CPI rises more than expected

2011-06-23 00:00

THE consumer price index (CPI) rose significantly higher than market expectations, to 4,6% in May.

However, the data failed to convince analysts that the Reserve Bank will hike the interest, or repo, rate in 2011.

Consumer inflation last month was fuelled by rising food and fuel costs, as well as rising household costs and related services.

The CPI in April 2011 was 4,2% and the market expected the figure to come in at 4,3% in May 2011.

Despite the higher-than-expected CPI, economists expect the first rate hike to occur in early 2012 rather than in the last quarter of 2011.

The CPI in Pietermaritzburg was relatively stable in May, at 5,2% from 5,3% in April.

CPI in KwaZulu-Natal in May was higher at four percent compared with 3,6% in April, while Durban’s CPI also came higher at 3,6% last month from 3,2% in April.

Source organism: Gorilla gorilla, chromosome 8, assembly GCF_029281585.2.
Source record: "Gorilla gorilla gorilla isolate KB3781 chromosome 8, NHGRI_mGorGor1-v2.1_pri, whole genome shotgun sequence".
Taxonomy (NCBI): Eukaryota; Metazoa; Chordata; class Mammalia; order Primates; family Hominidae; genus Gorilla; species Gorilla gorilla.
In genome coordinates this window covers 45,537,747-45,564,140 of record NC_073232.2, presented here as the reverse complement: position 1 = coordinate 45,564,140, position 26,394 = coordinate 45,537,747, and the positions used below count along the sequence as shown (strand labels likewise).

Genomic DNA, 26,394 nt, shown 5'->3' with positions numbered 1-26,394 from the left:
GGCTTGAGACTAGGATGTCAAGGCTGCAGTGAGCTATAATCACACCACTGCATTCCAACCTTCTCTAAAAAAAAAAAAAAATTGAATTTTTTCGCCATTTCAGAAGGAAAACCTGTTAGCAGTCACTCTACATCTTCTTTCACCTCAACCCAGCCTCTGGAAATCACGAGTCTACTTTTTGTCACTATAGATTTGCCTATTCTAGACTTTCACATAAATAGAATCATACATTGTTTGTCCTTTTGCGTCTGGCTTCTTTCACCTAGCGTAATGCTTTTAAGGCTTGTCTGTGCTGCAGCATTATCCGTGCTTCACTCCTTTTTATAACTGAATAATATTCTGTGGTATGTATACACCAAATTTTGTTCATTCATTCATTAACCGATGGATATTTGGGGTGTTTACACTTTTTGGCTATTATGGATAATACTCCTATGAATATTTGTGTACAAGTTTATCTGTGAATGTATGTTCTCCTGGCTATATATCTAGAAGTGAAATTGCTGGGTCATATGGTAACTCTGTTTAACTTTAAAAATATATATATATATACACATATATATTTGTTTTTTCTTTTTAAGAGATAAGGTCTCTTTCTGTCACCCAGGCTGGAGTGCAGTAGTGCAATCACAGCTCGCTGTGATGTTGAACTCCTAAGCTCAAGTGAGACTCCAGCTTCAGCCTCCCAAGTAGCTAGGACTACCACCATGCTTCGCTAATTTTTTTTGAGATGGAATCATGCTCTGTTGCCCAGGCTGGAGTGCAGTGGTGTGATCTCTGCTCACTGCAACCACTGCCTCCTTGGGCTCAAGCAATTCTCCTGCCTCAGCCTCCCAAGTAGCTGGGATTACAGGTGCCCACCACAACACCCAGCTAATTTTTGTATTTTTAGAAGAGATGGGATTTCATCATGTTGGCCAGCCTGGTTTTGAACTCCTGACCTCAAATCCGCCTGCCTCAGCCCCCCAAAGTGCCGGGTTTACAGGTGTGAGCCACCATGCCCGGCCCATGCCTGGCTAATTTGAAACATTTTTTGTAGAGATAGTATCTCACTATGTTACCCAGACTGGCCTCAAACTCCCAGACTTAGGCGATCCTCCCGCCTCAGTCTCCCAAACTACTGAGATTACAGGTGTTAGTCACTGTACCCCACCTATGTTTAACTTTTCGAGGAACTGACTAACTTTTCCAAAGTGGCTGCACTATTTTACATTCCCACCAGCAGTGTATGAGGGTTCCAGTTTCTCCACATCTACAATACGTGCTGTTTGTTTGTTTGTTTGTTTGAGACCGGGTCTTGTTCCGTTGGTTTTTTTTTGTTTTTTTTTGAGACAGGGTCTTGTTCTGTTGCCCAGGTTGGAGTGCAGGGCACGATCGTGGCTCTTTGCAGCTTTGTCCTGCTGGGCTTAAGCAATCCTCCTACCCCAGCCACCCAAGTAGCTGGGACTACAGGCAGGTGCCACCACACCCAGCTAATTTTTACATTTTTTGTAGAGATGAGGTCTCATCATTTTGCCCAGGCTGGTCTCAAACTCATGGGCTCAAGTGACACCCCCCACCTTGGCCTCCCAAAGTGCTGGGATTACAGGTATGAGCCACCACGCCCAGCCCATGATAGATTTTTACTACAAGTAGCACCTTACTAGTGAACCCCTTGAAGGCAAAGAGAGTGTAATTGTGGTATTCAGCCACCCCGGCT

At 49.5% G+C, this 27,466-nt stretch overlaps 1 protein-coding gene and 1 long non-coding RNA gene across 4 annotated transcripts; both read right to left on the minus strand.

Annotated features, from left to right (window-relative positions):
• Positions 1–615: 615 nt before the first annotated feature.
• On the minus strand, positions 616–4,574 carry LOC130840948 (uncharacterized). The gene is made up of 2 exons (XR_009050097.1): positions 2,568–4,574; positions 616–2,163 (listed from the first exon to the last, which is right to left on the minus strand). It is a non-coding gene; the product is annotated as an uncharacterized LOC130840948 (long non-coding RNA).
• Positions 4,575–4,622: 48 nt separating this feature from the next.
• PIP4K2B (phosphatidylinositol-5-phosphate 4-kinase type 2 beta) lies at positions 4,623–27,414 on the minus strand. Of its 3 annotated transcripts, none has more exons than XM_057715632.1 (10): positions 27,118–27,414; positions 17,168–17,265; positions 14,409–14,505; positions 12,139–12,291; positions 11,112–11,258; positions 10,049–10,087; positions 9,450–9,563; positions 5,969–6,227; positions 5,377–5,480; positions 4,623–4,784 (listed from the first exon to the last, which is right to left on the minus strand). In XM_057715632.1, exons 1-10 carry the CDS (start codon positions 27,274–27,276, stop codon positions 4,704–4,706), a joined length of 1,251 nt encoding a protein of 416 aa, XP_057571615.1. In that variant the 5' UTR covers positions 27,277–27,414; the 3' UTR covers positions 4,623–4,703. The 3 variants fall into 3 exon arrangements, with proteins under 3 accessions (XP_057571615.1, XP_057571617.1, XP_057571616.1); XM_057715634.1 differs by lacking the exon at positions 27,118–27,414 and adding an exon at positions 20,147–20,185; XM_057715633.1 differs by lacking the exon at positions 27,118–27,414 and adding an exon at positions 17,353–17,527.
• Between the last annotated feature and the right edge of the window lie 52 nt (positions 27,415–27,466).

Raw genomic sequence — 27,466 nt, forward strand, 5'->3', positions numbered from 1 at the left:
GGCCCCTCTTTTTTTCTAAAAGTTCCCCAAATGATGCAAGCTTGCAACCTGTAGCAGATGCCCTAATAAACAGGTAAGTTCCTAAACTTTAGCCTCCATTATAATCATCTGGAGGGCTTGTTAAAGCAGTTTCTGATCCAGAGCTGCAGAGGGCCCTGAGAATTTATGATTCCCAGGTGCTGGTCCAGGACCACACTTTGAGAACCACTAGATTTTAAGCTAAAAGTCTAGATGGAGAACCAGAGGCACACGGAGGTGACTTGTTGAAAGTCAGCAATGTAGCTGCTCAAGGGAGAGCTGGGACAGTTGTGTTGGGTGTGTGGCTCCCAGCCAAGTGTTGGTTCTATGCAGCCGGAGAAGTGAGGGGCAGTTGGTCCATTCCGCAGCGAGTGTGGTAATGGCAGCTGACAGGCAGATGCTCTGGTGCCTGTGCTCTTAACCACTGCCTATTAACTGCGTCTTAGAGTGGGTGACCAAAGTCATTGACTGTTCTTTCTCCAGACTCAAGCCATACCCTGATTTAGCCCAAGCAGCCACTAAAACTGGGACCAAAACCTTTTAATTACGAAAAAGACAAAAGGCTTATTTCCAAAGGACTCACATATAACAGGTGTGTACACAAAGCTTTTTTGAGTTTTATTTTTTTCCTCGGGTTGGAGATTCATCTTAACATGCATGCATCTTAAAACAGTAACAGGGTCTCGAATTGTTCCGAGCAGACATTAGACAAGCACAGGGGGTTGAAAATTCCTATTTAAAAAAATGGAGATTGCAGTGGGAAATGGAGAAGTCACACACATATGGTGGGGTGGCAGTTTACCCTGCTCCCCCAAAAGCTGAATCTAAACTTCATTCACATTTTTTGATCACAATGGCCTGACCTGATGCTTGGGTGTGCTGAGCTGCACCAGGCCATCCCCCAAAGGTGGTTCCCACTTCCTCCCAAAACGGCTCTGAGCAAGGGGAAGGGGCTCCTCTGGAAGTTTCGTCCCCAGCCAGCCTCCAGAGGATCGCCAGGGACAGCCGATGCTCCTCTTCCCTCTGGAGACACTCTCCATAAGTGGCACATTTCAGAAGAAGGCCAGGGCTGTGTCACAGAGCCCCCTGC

Administered prices remained the main driver of the acceleration in the CPI. The trend of administered prices overshooting the overall CPI has continued unabated for 18 consecutive months. Administered prices are those of goods and services provided by entities owned by the government, such as electricity tariffs.

The CPI for food and non-alcoholic beverages in Pietermaritzburg was 6,1% in May, up from 5,9% in April.

The CPI for food and non-alcoholic beverages in KZN in May shot up to 5,8% from 4,8% in April 2011.

The CPI for food and non-alcoholic beverages in Durban was 6,3% last month from five percent in April 2011.

Standard Bank economist Shireen Darmalingam noted that the price of many categories of food — including alcoholic beverages, vegetables, oils and fats, bread and cereals, hot and cold beverages, sugar, sweets and desserts — rose relatively significantly last month in relation to the price levels experienced a year earlier.

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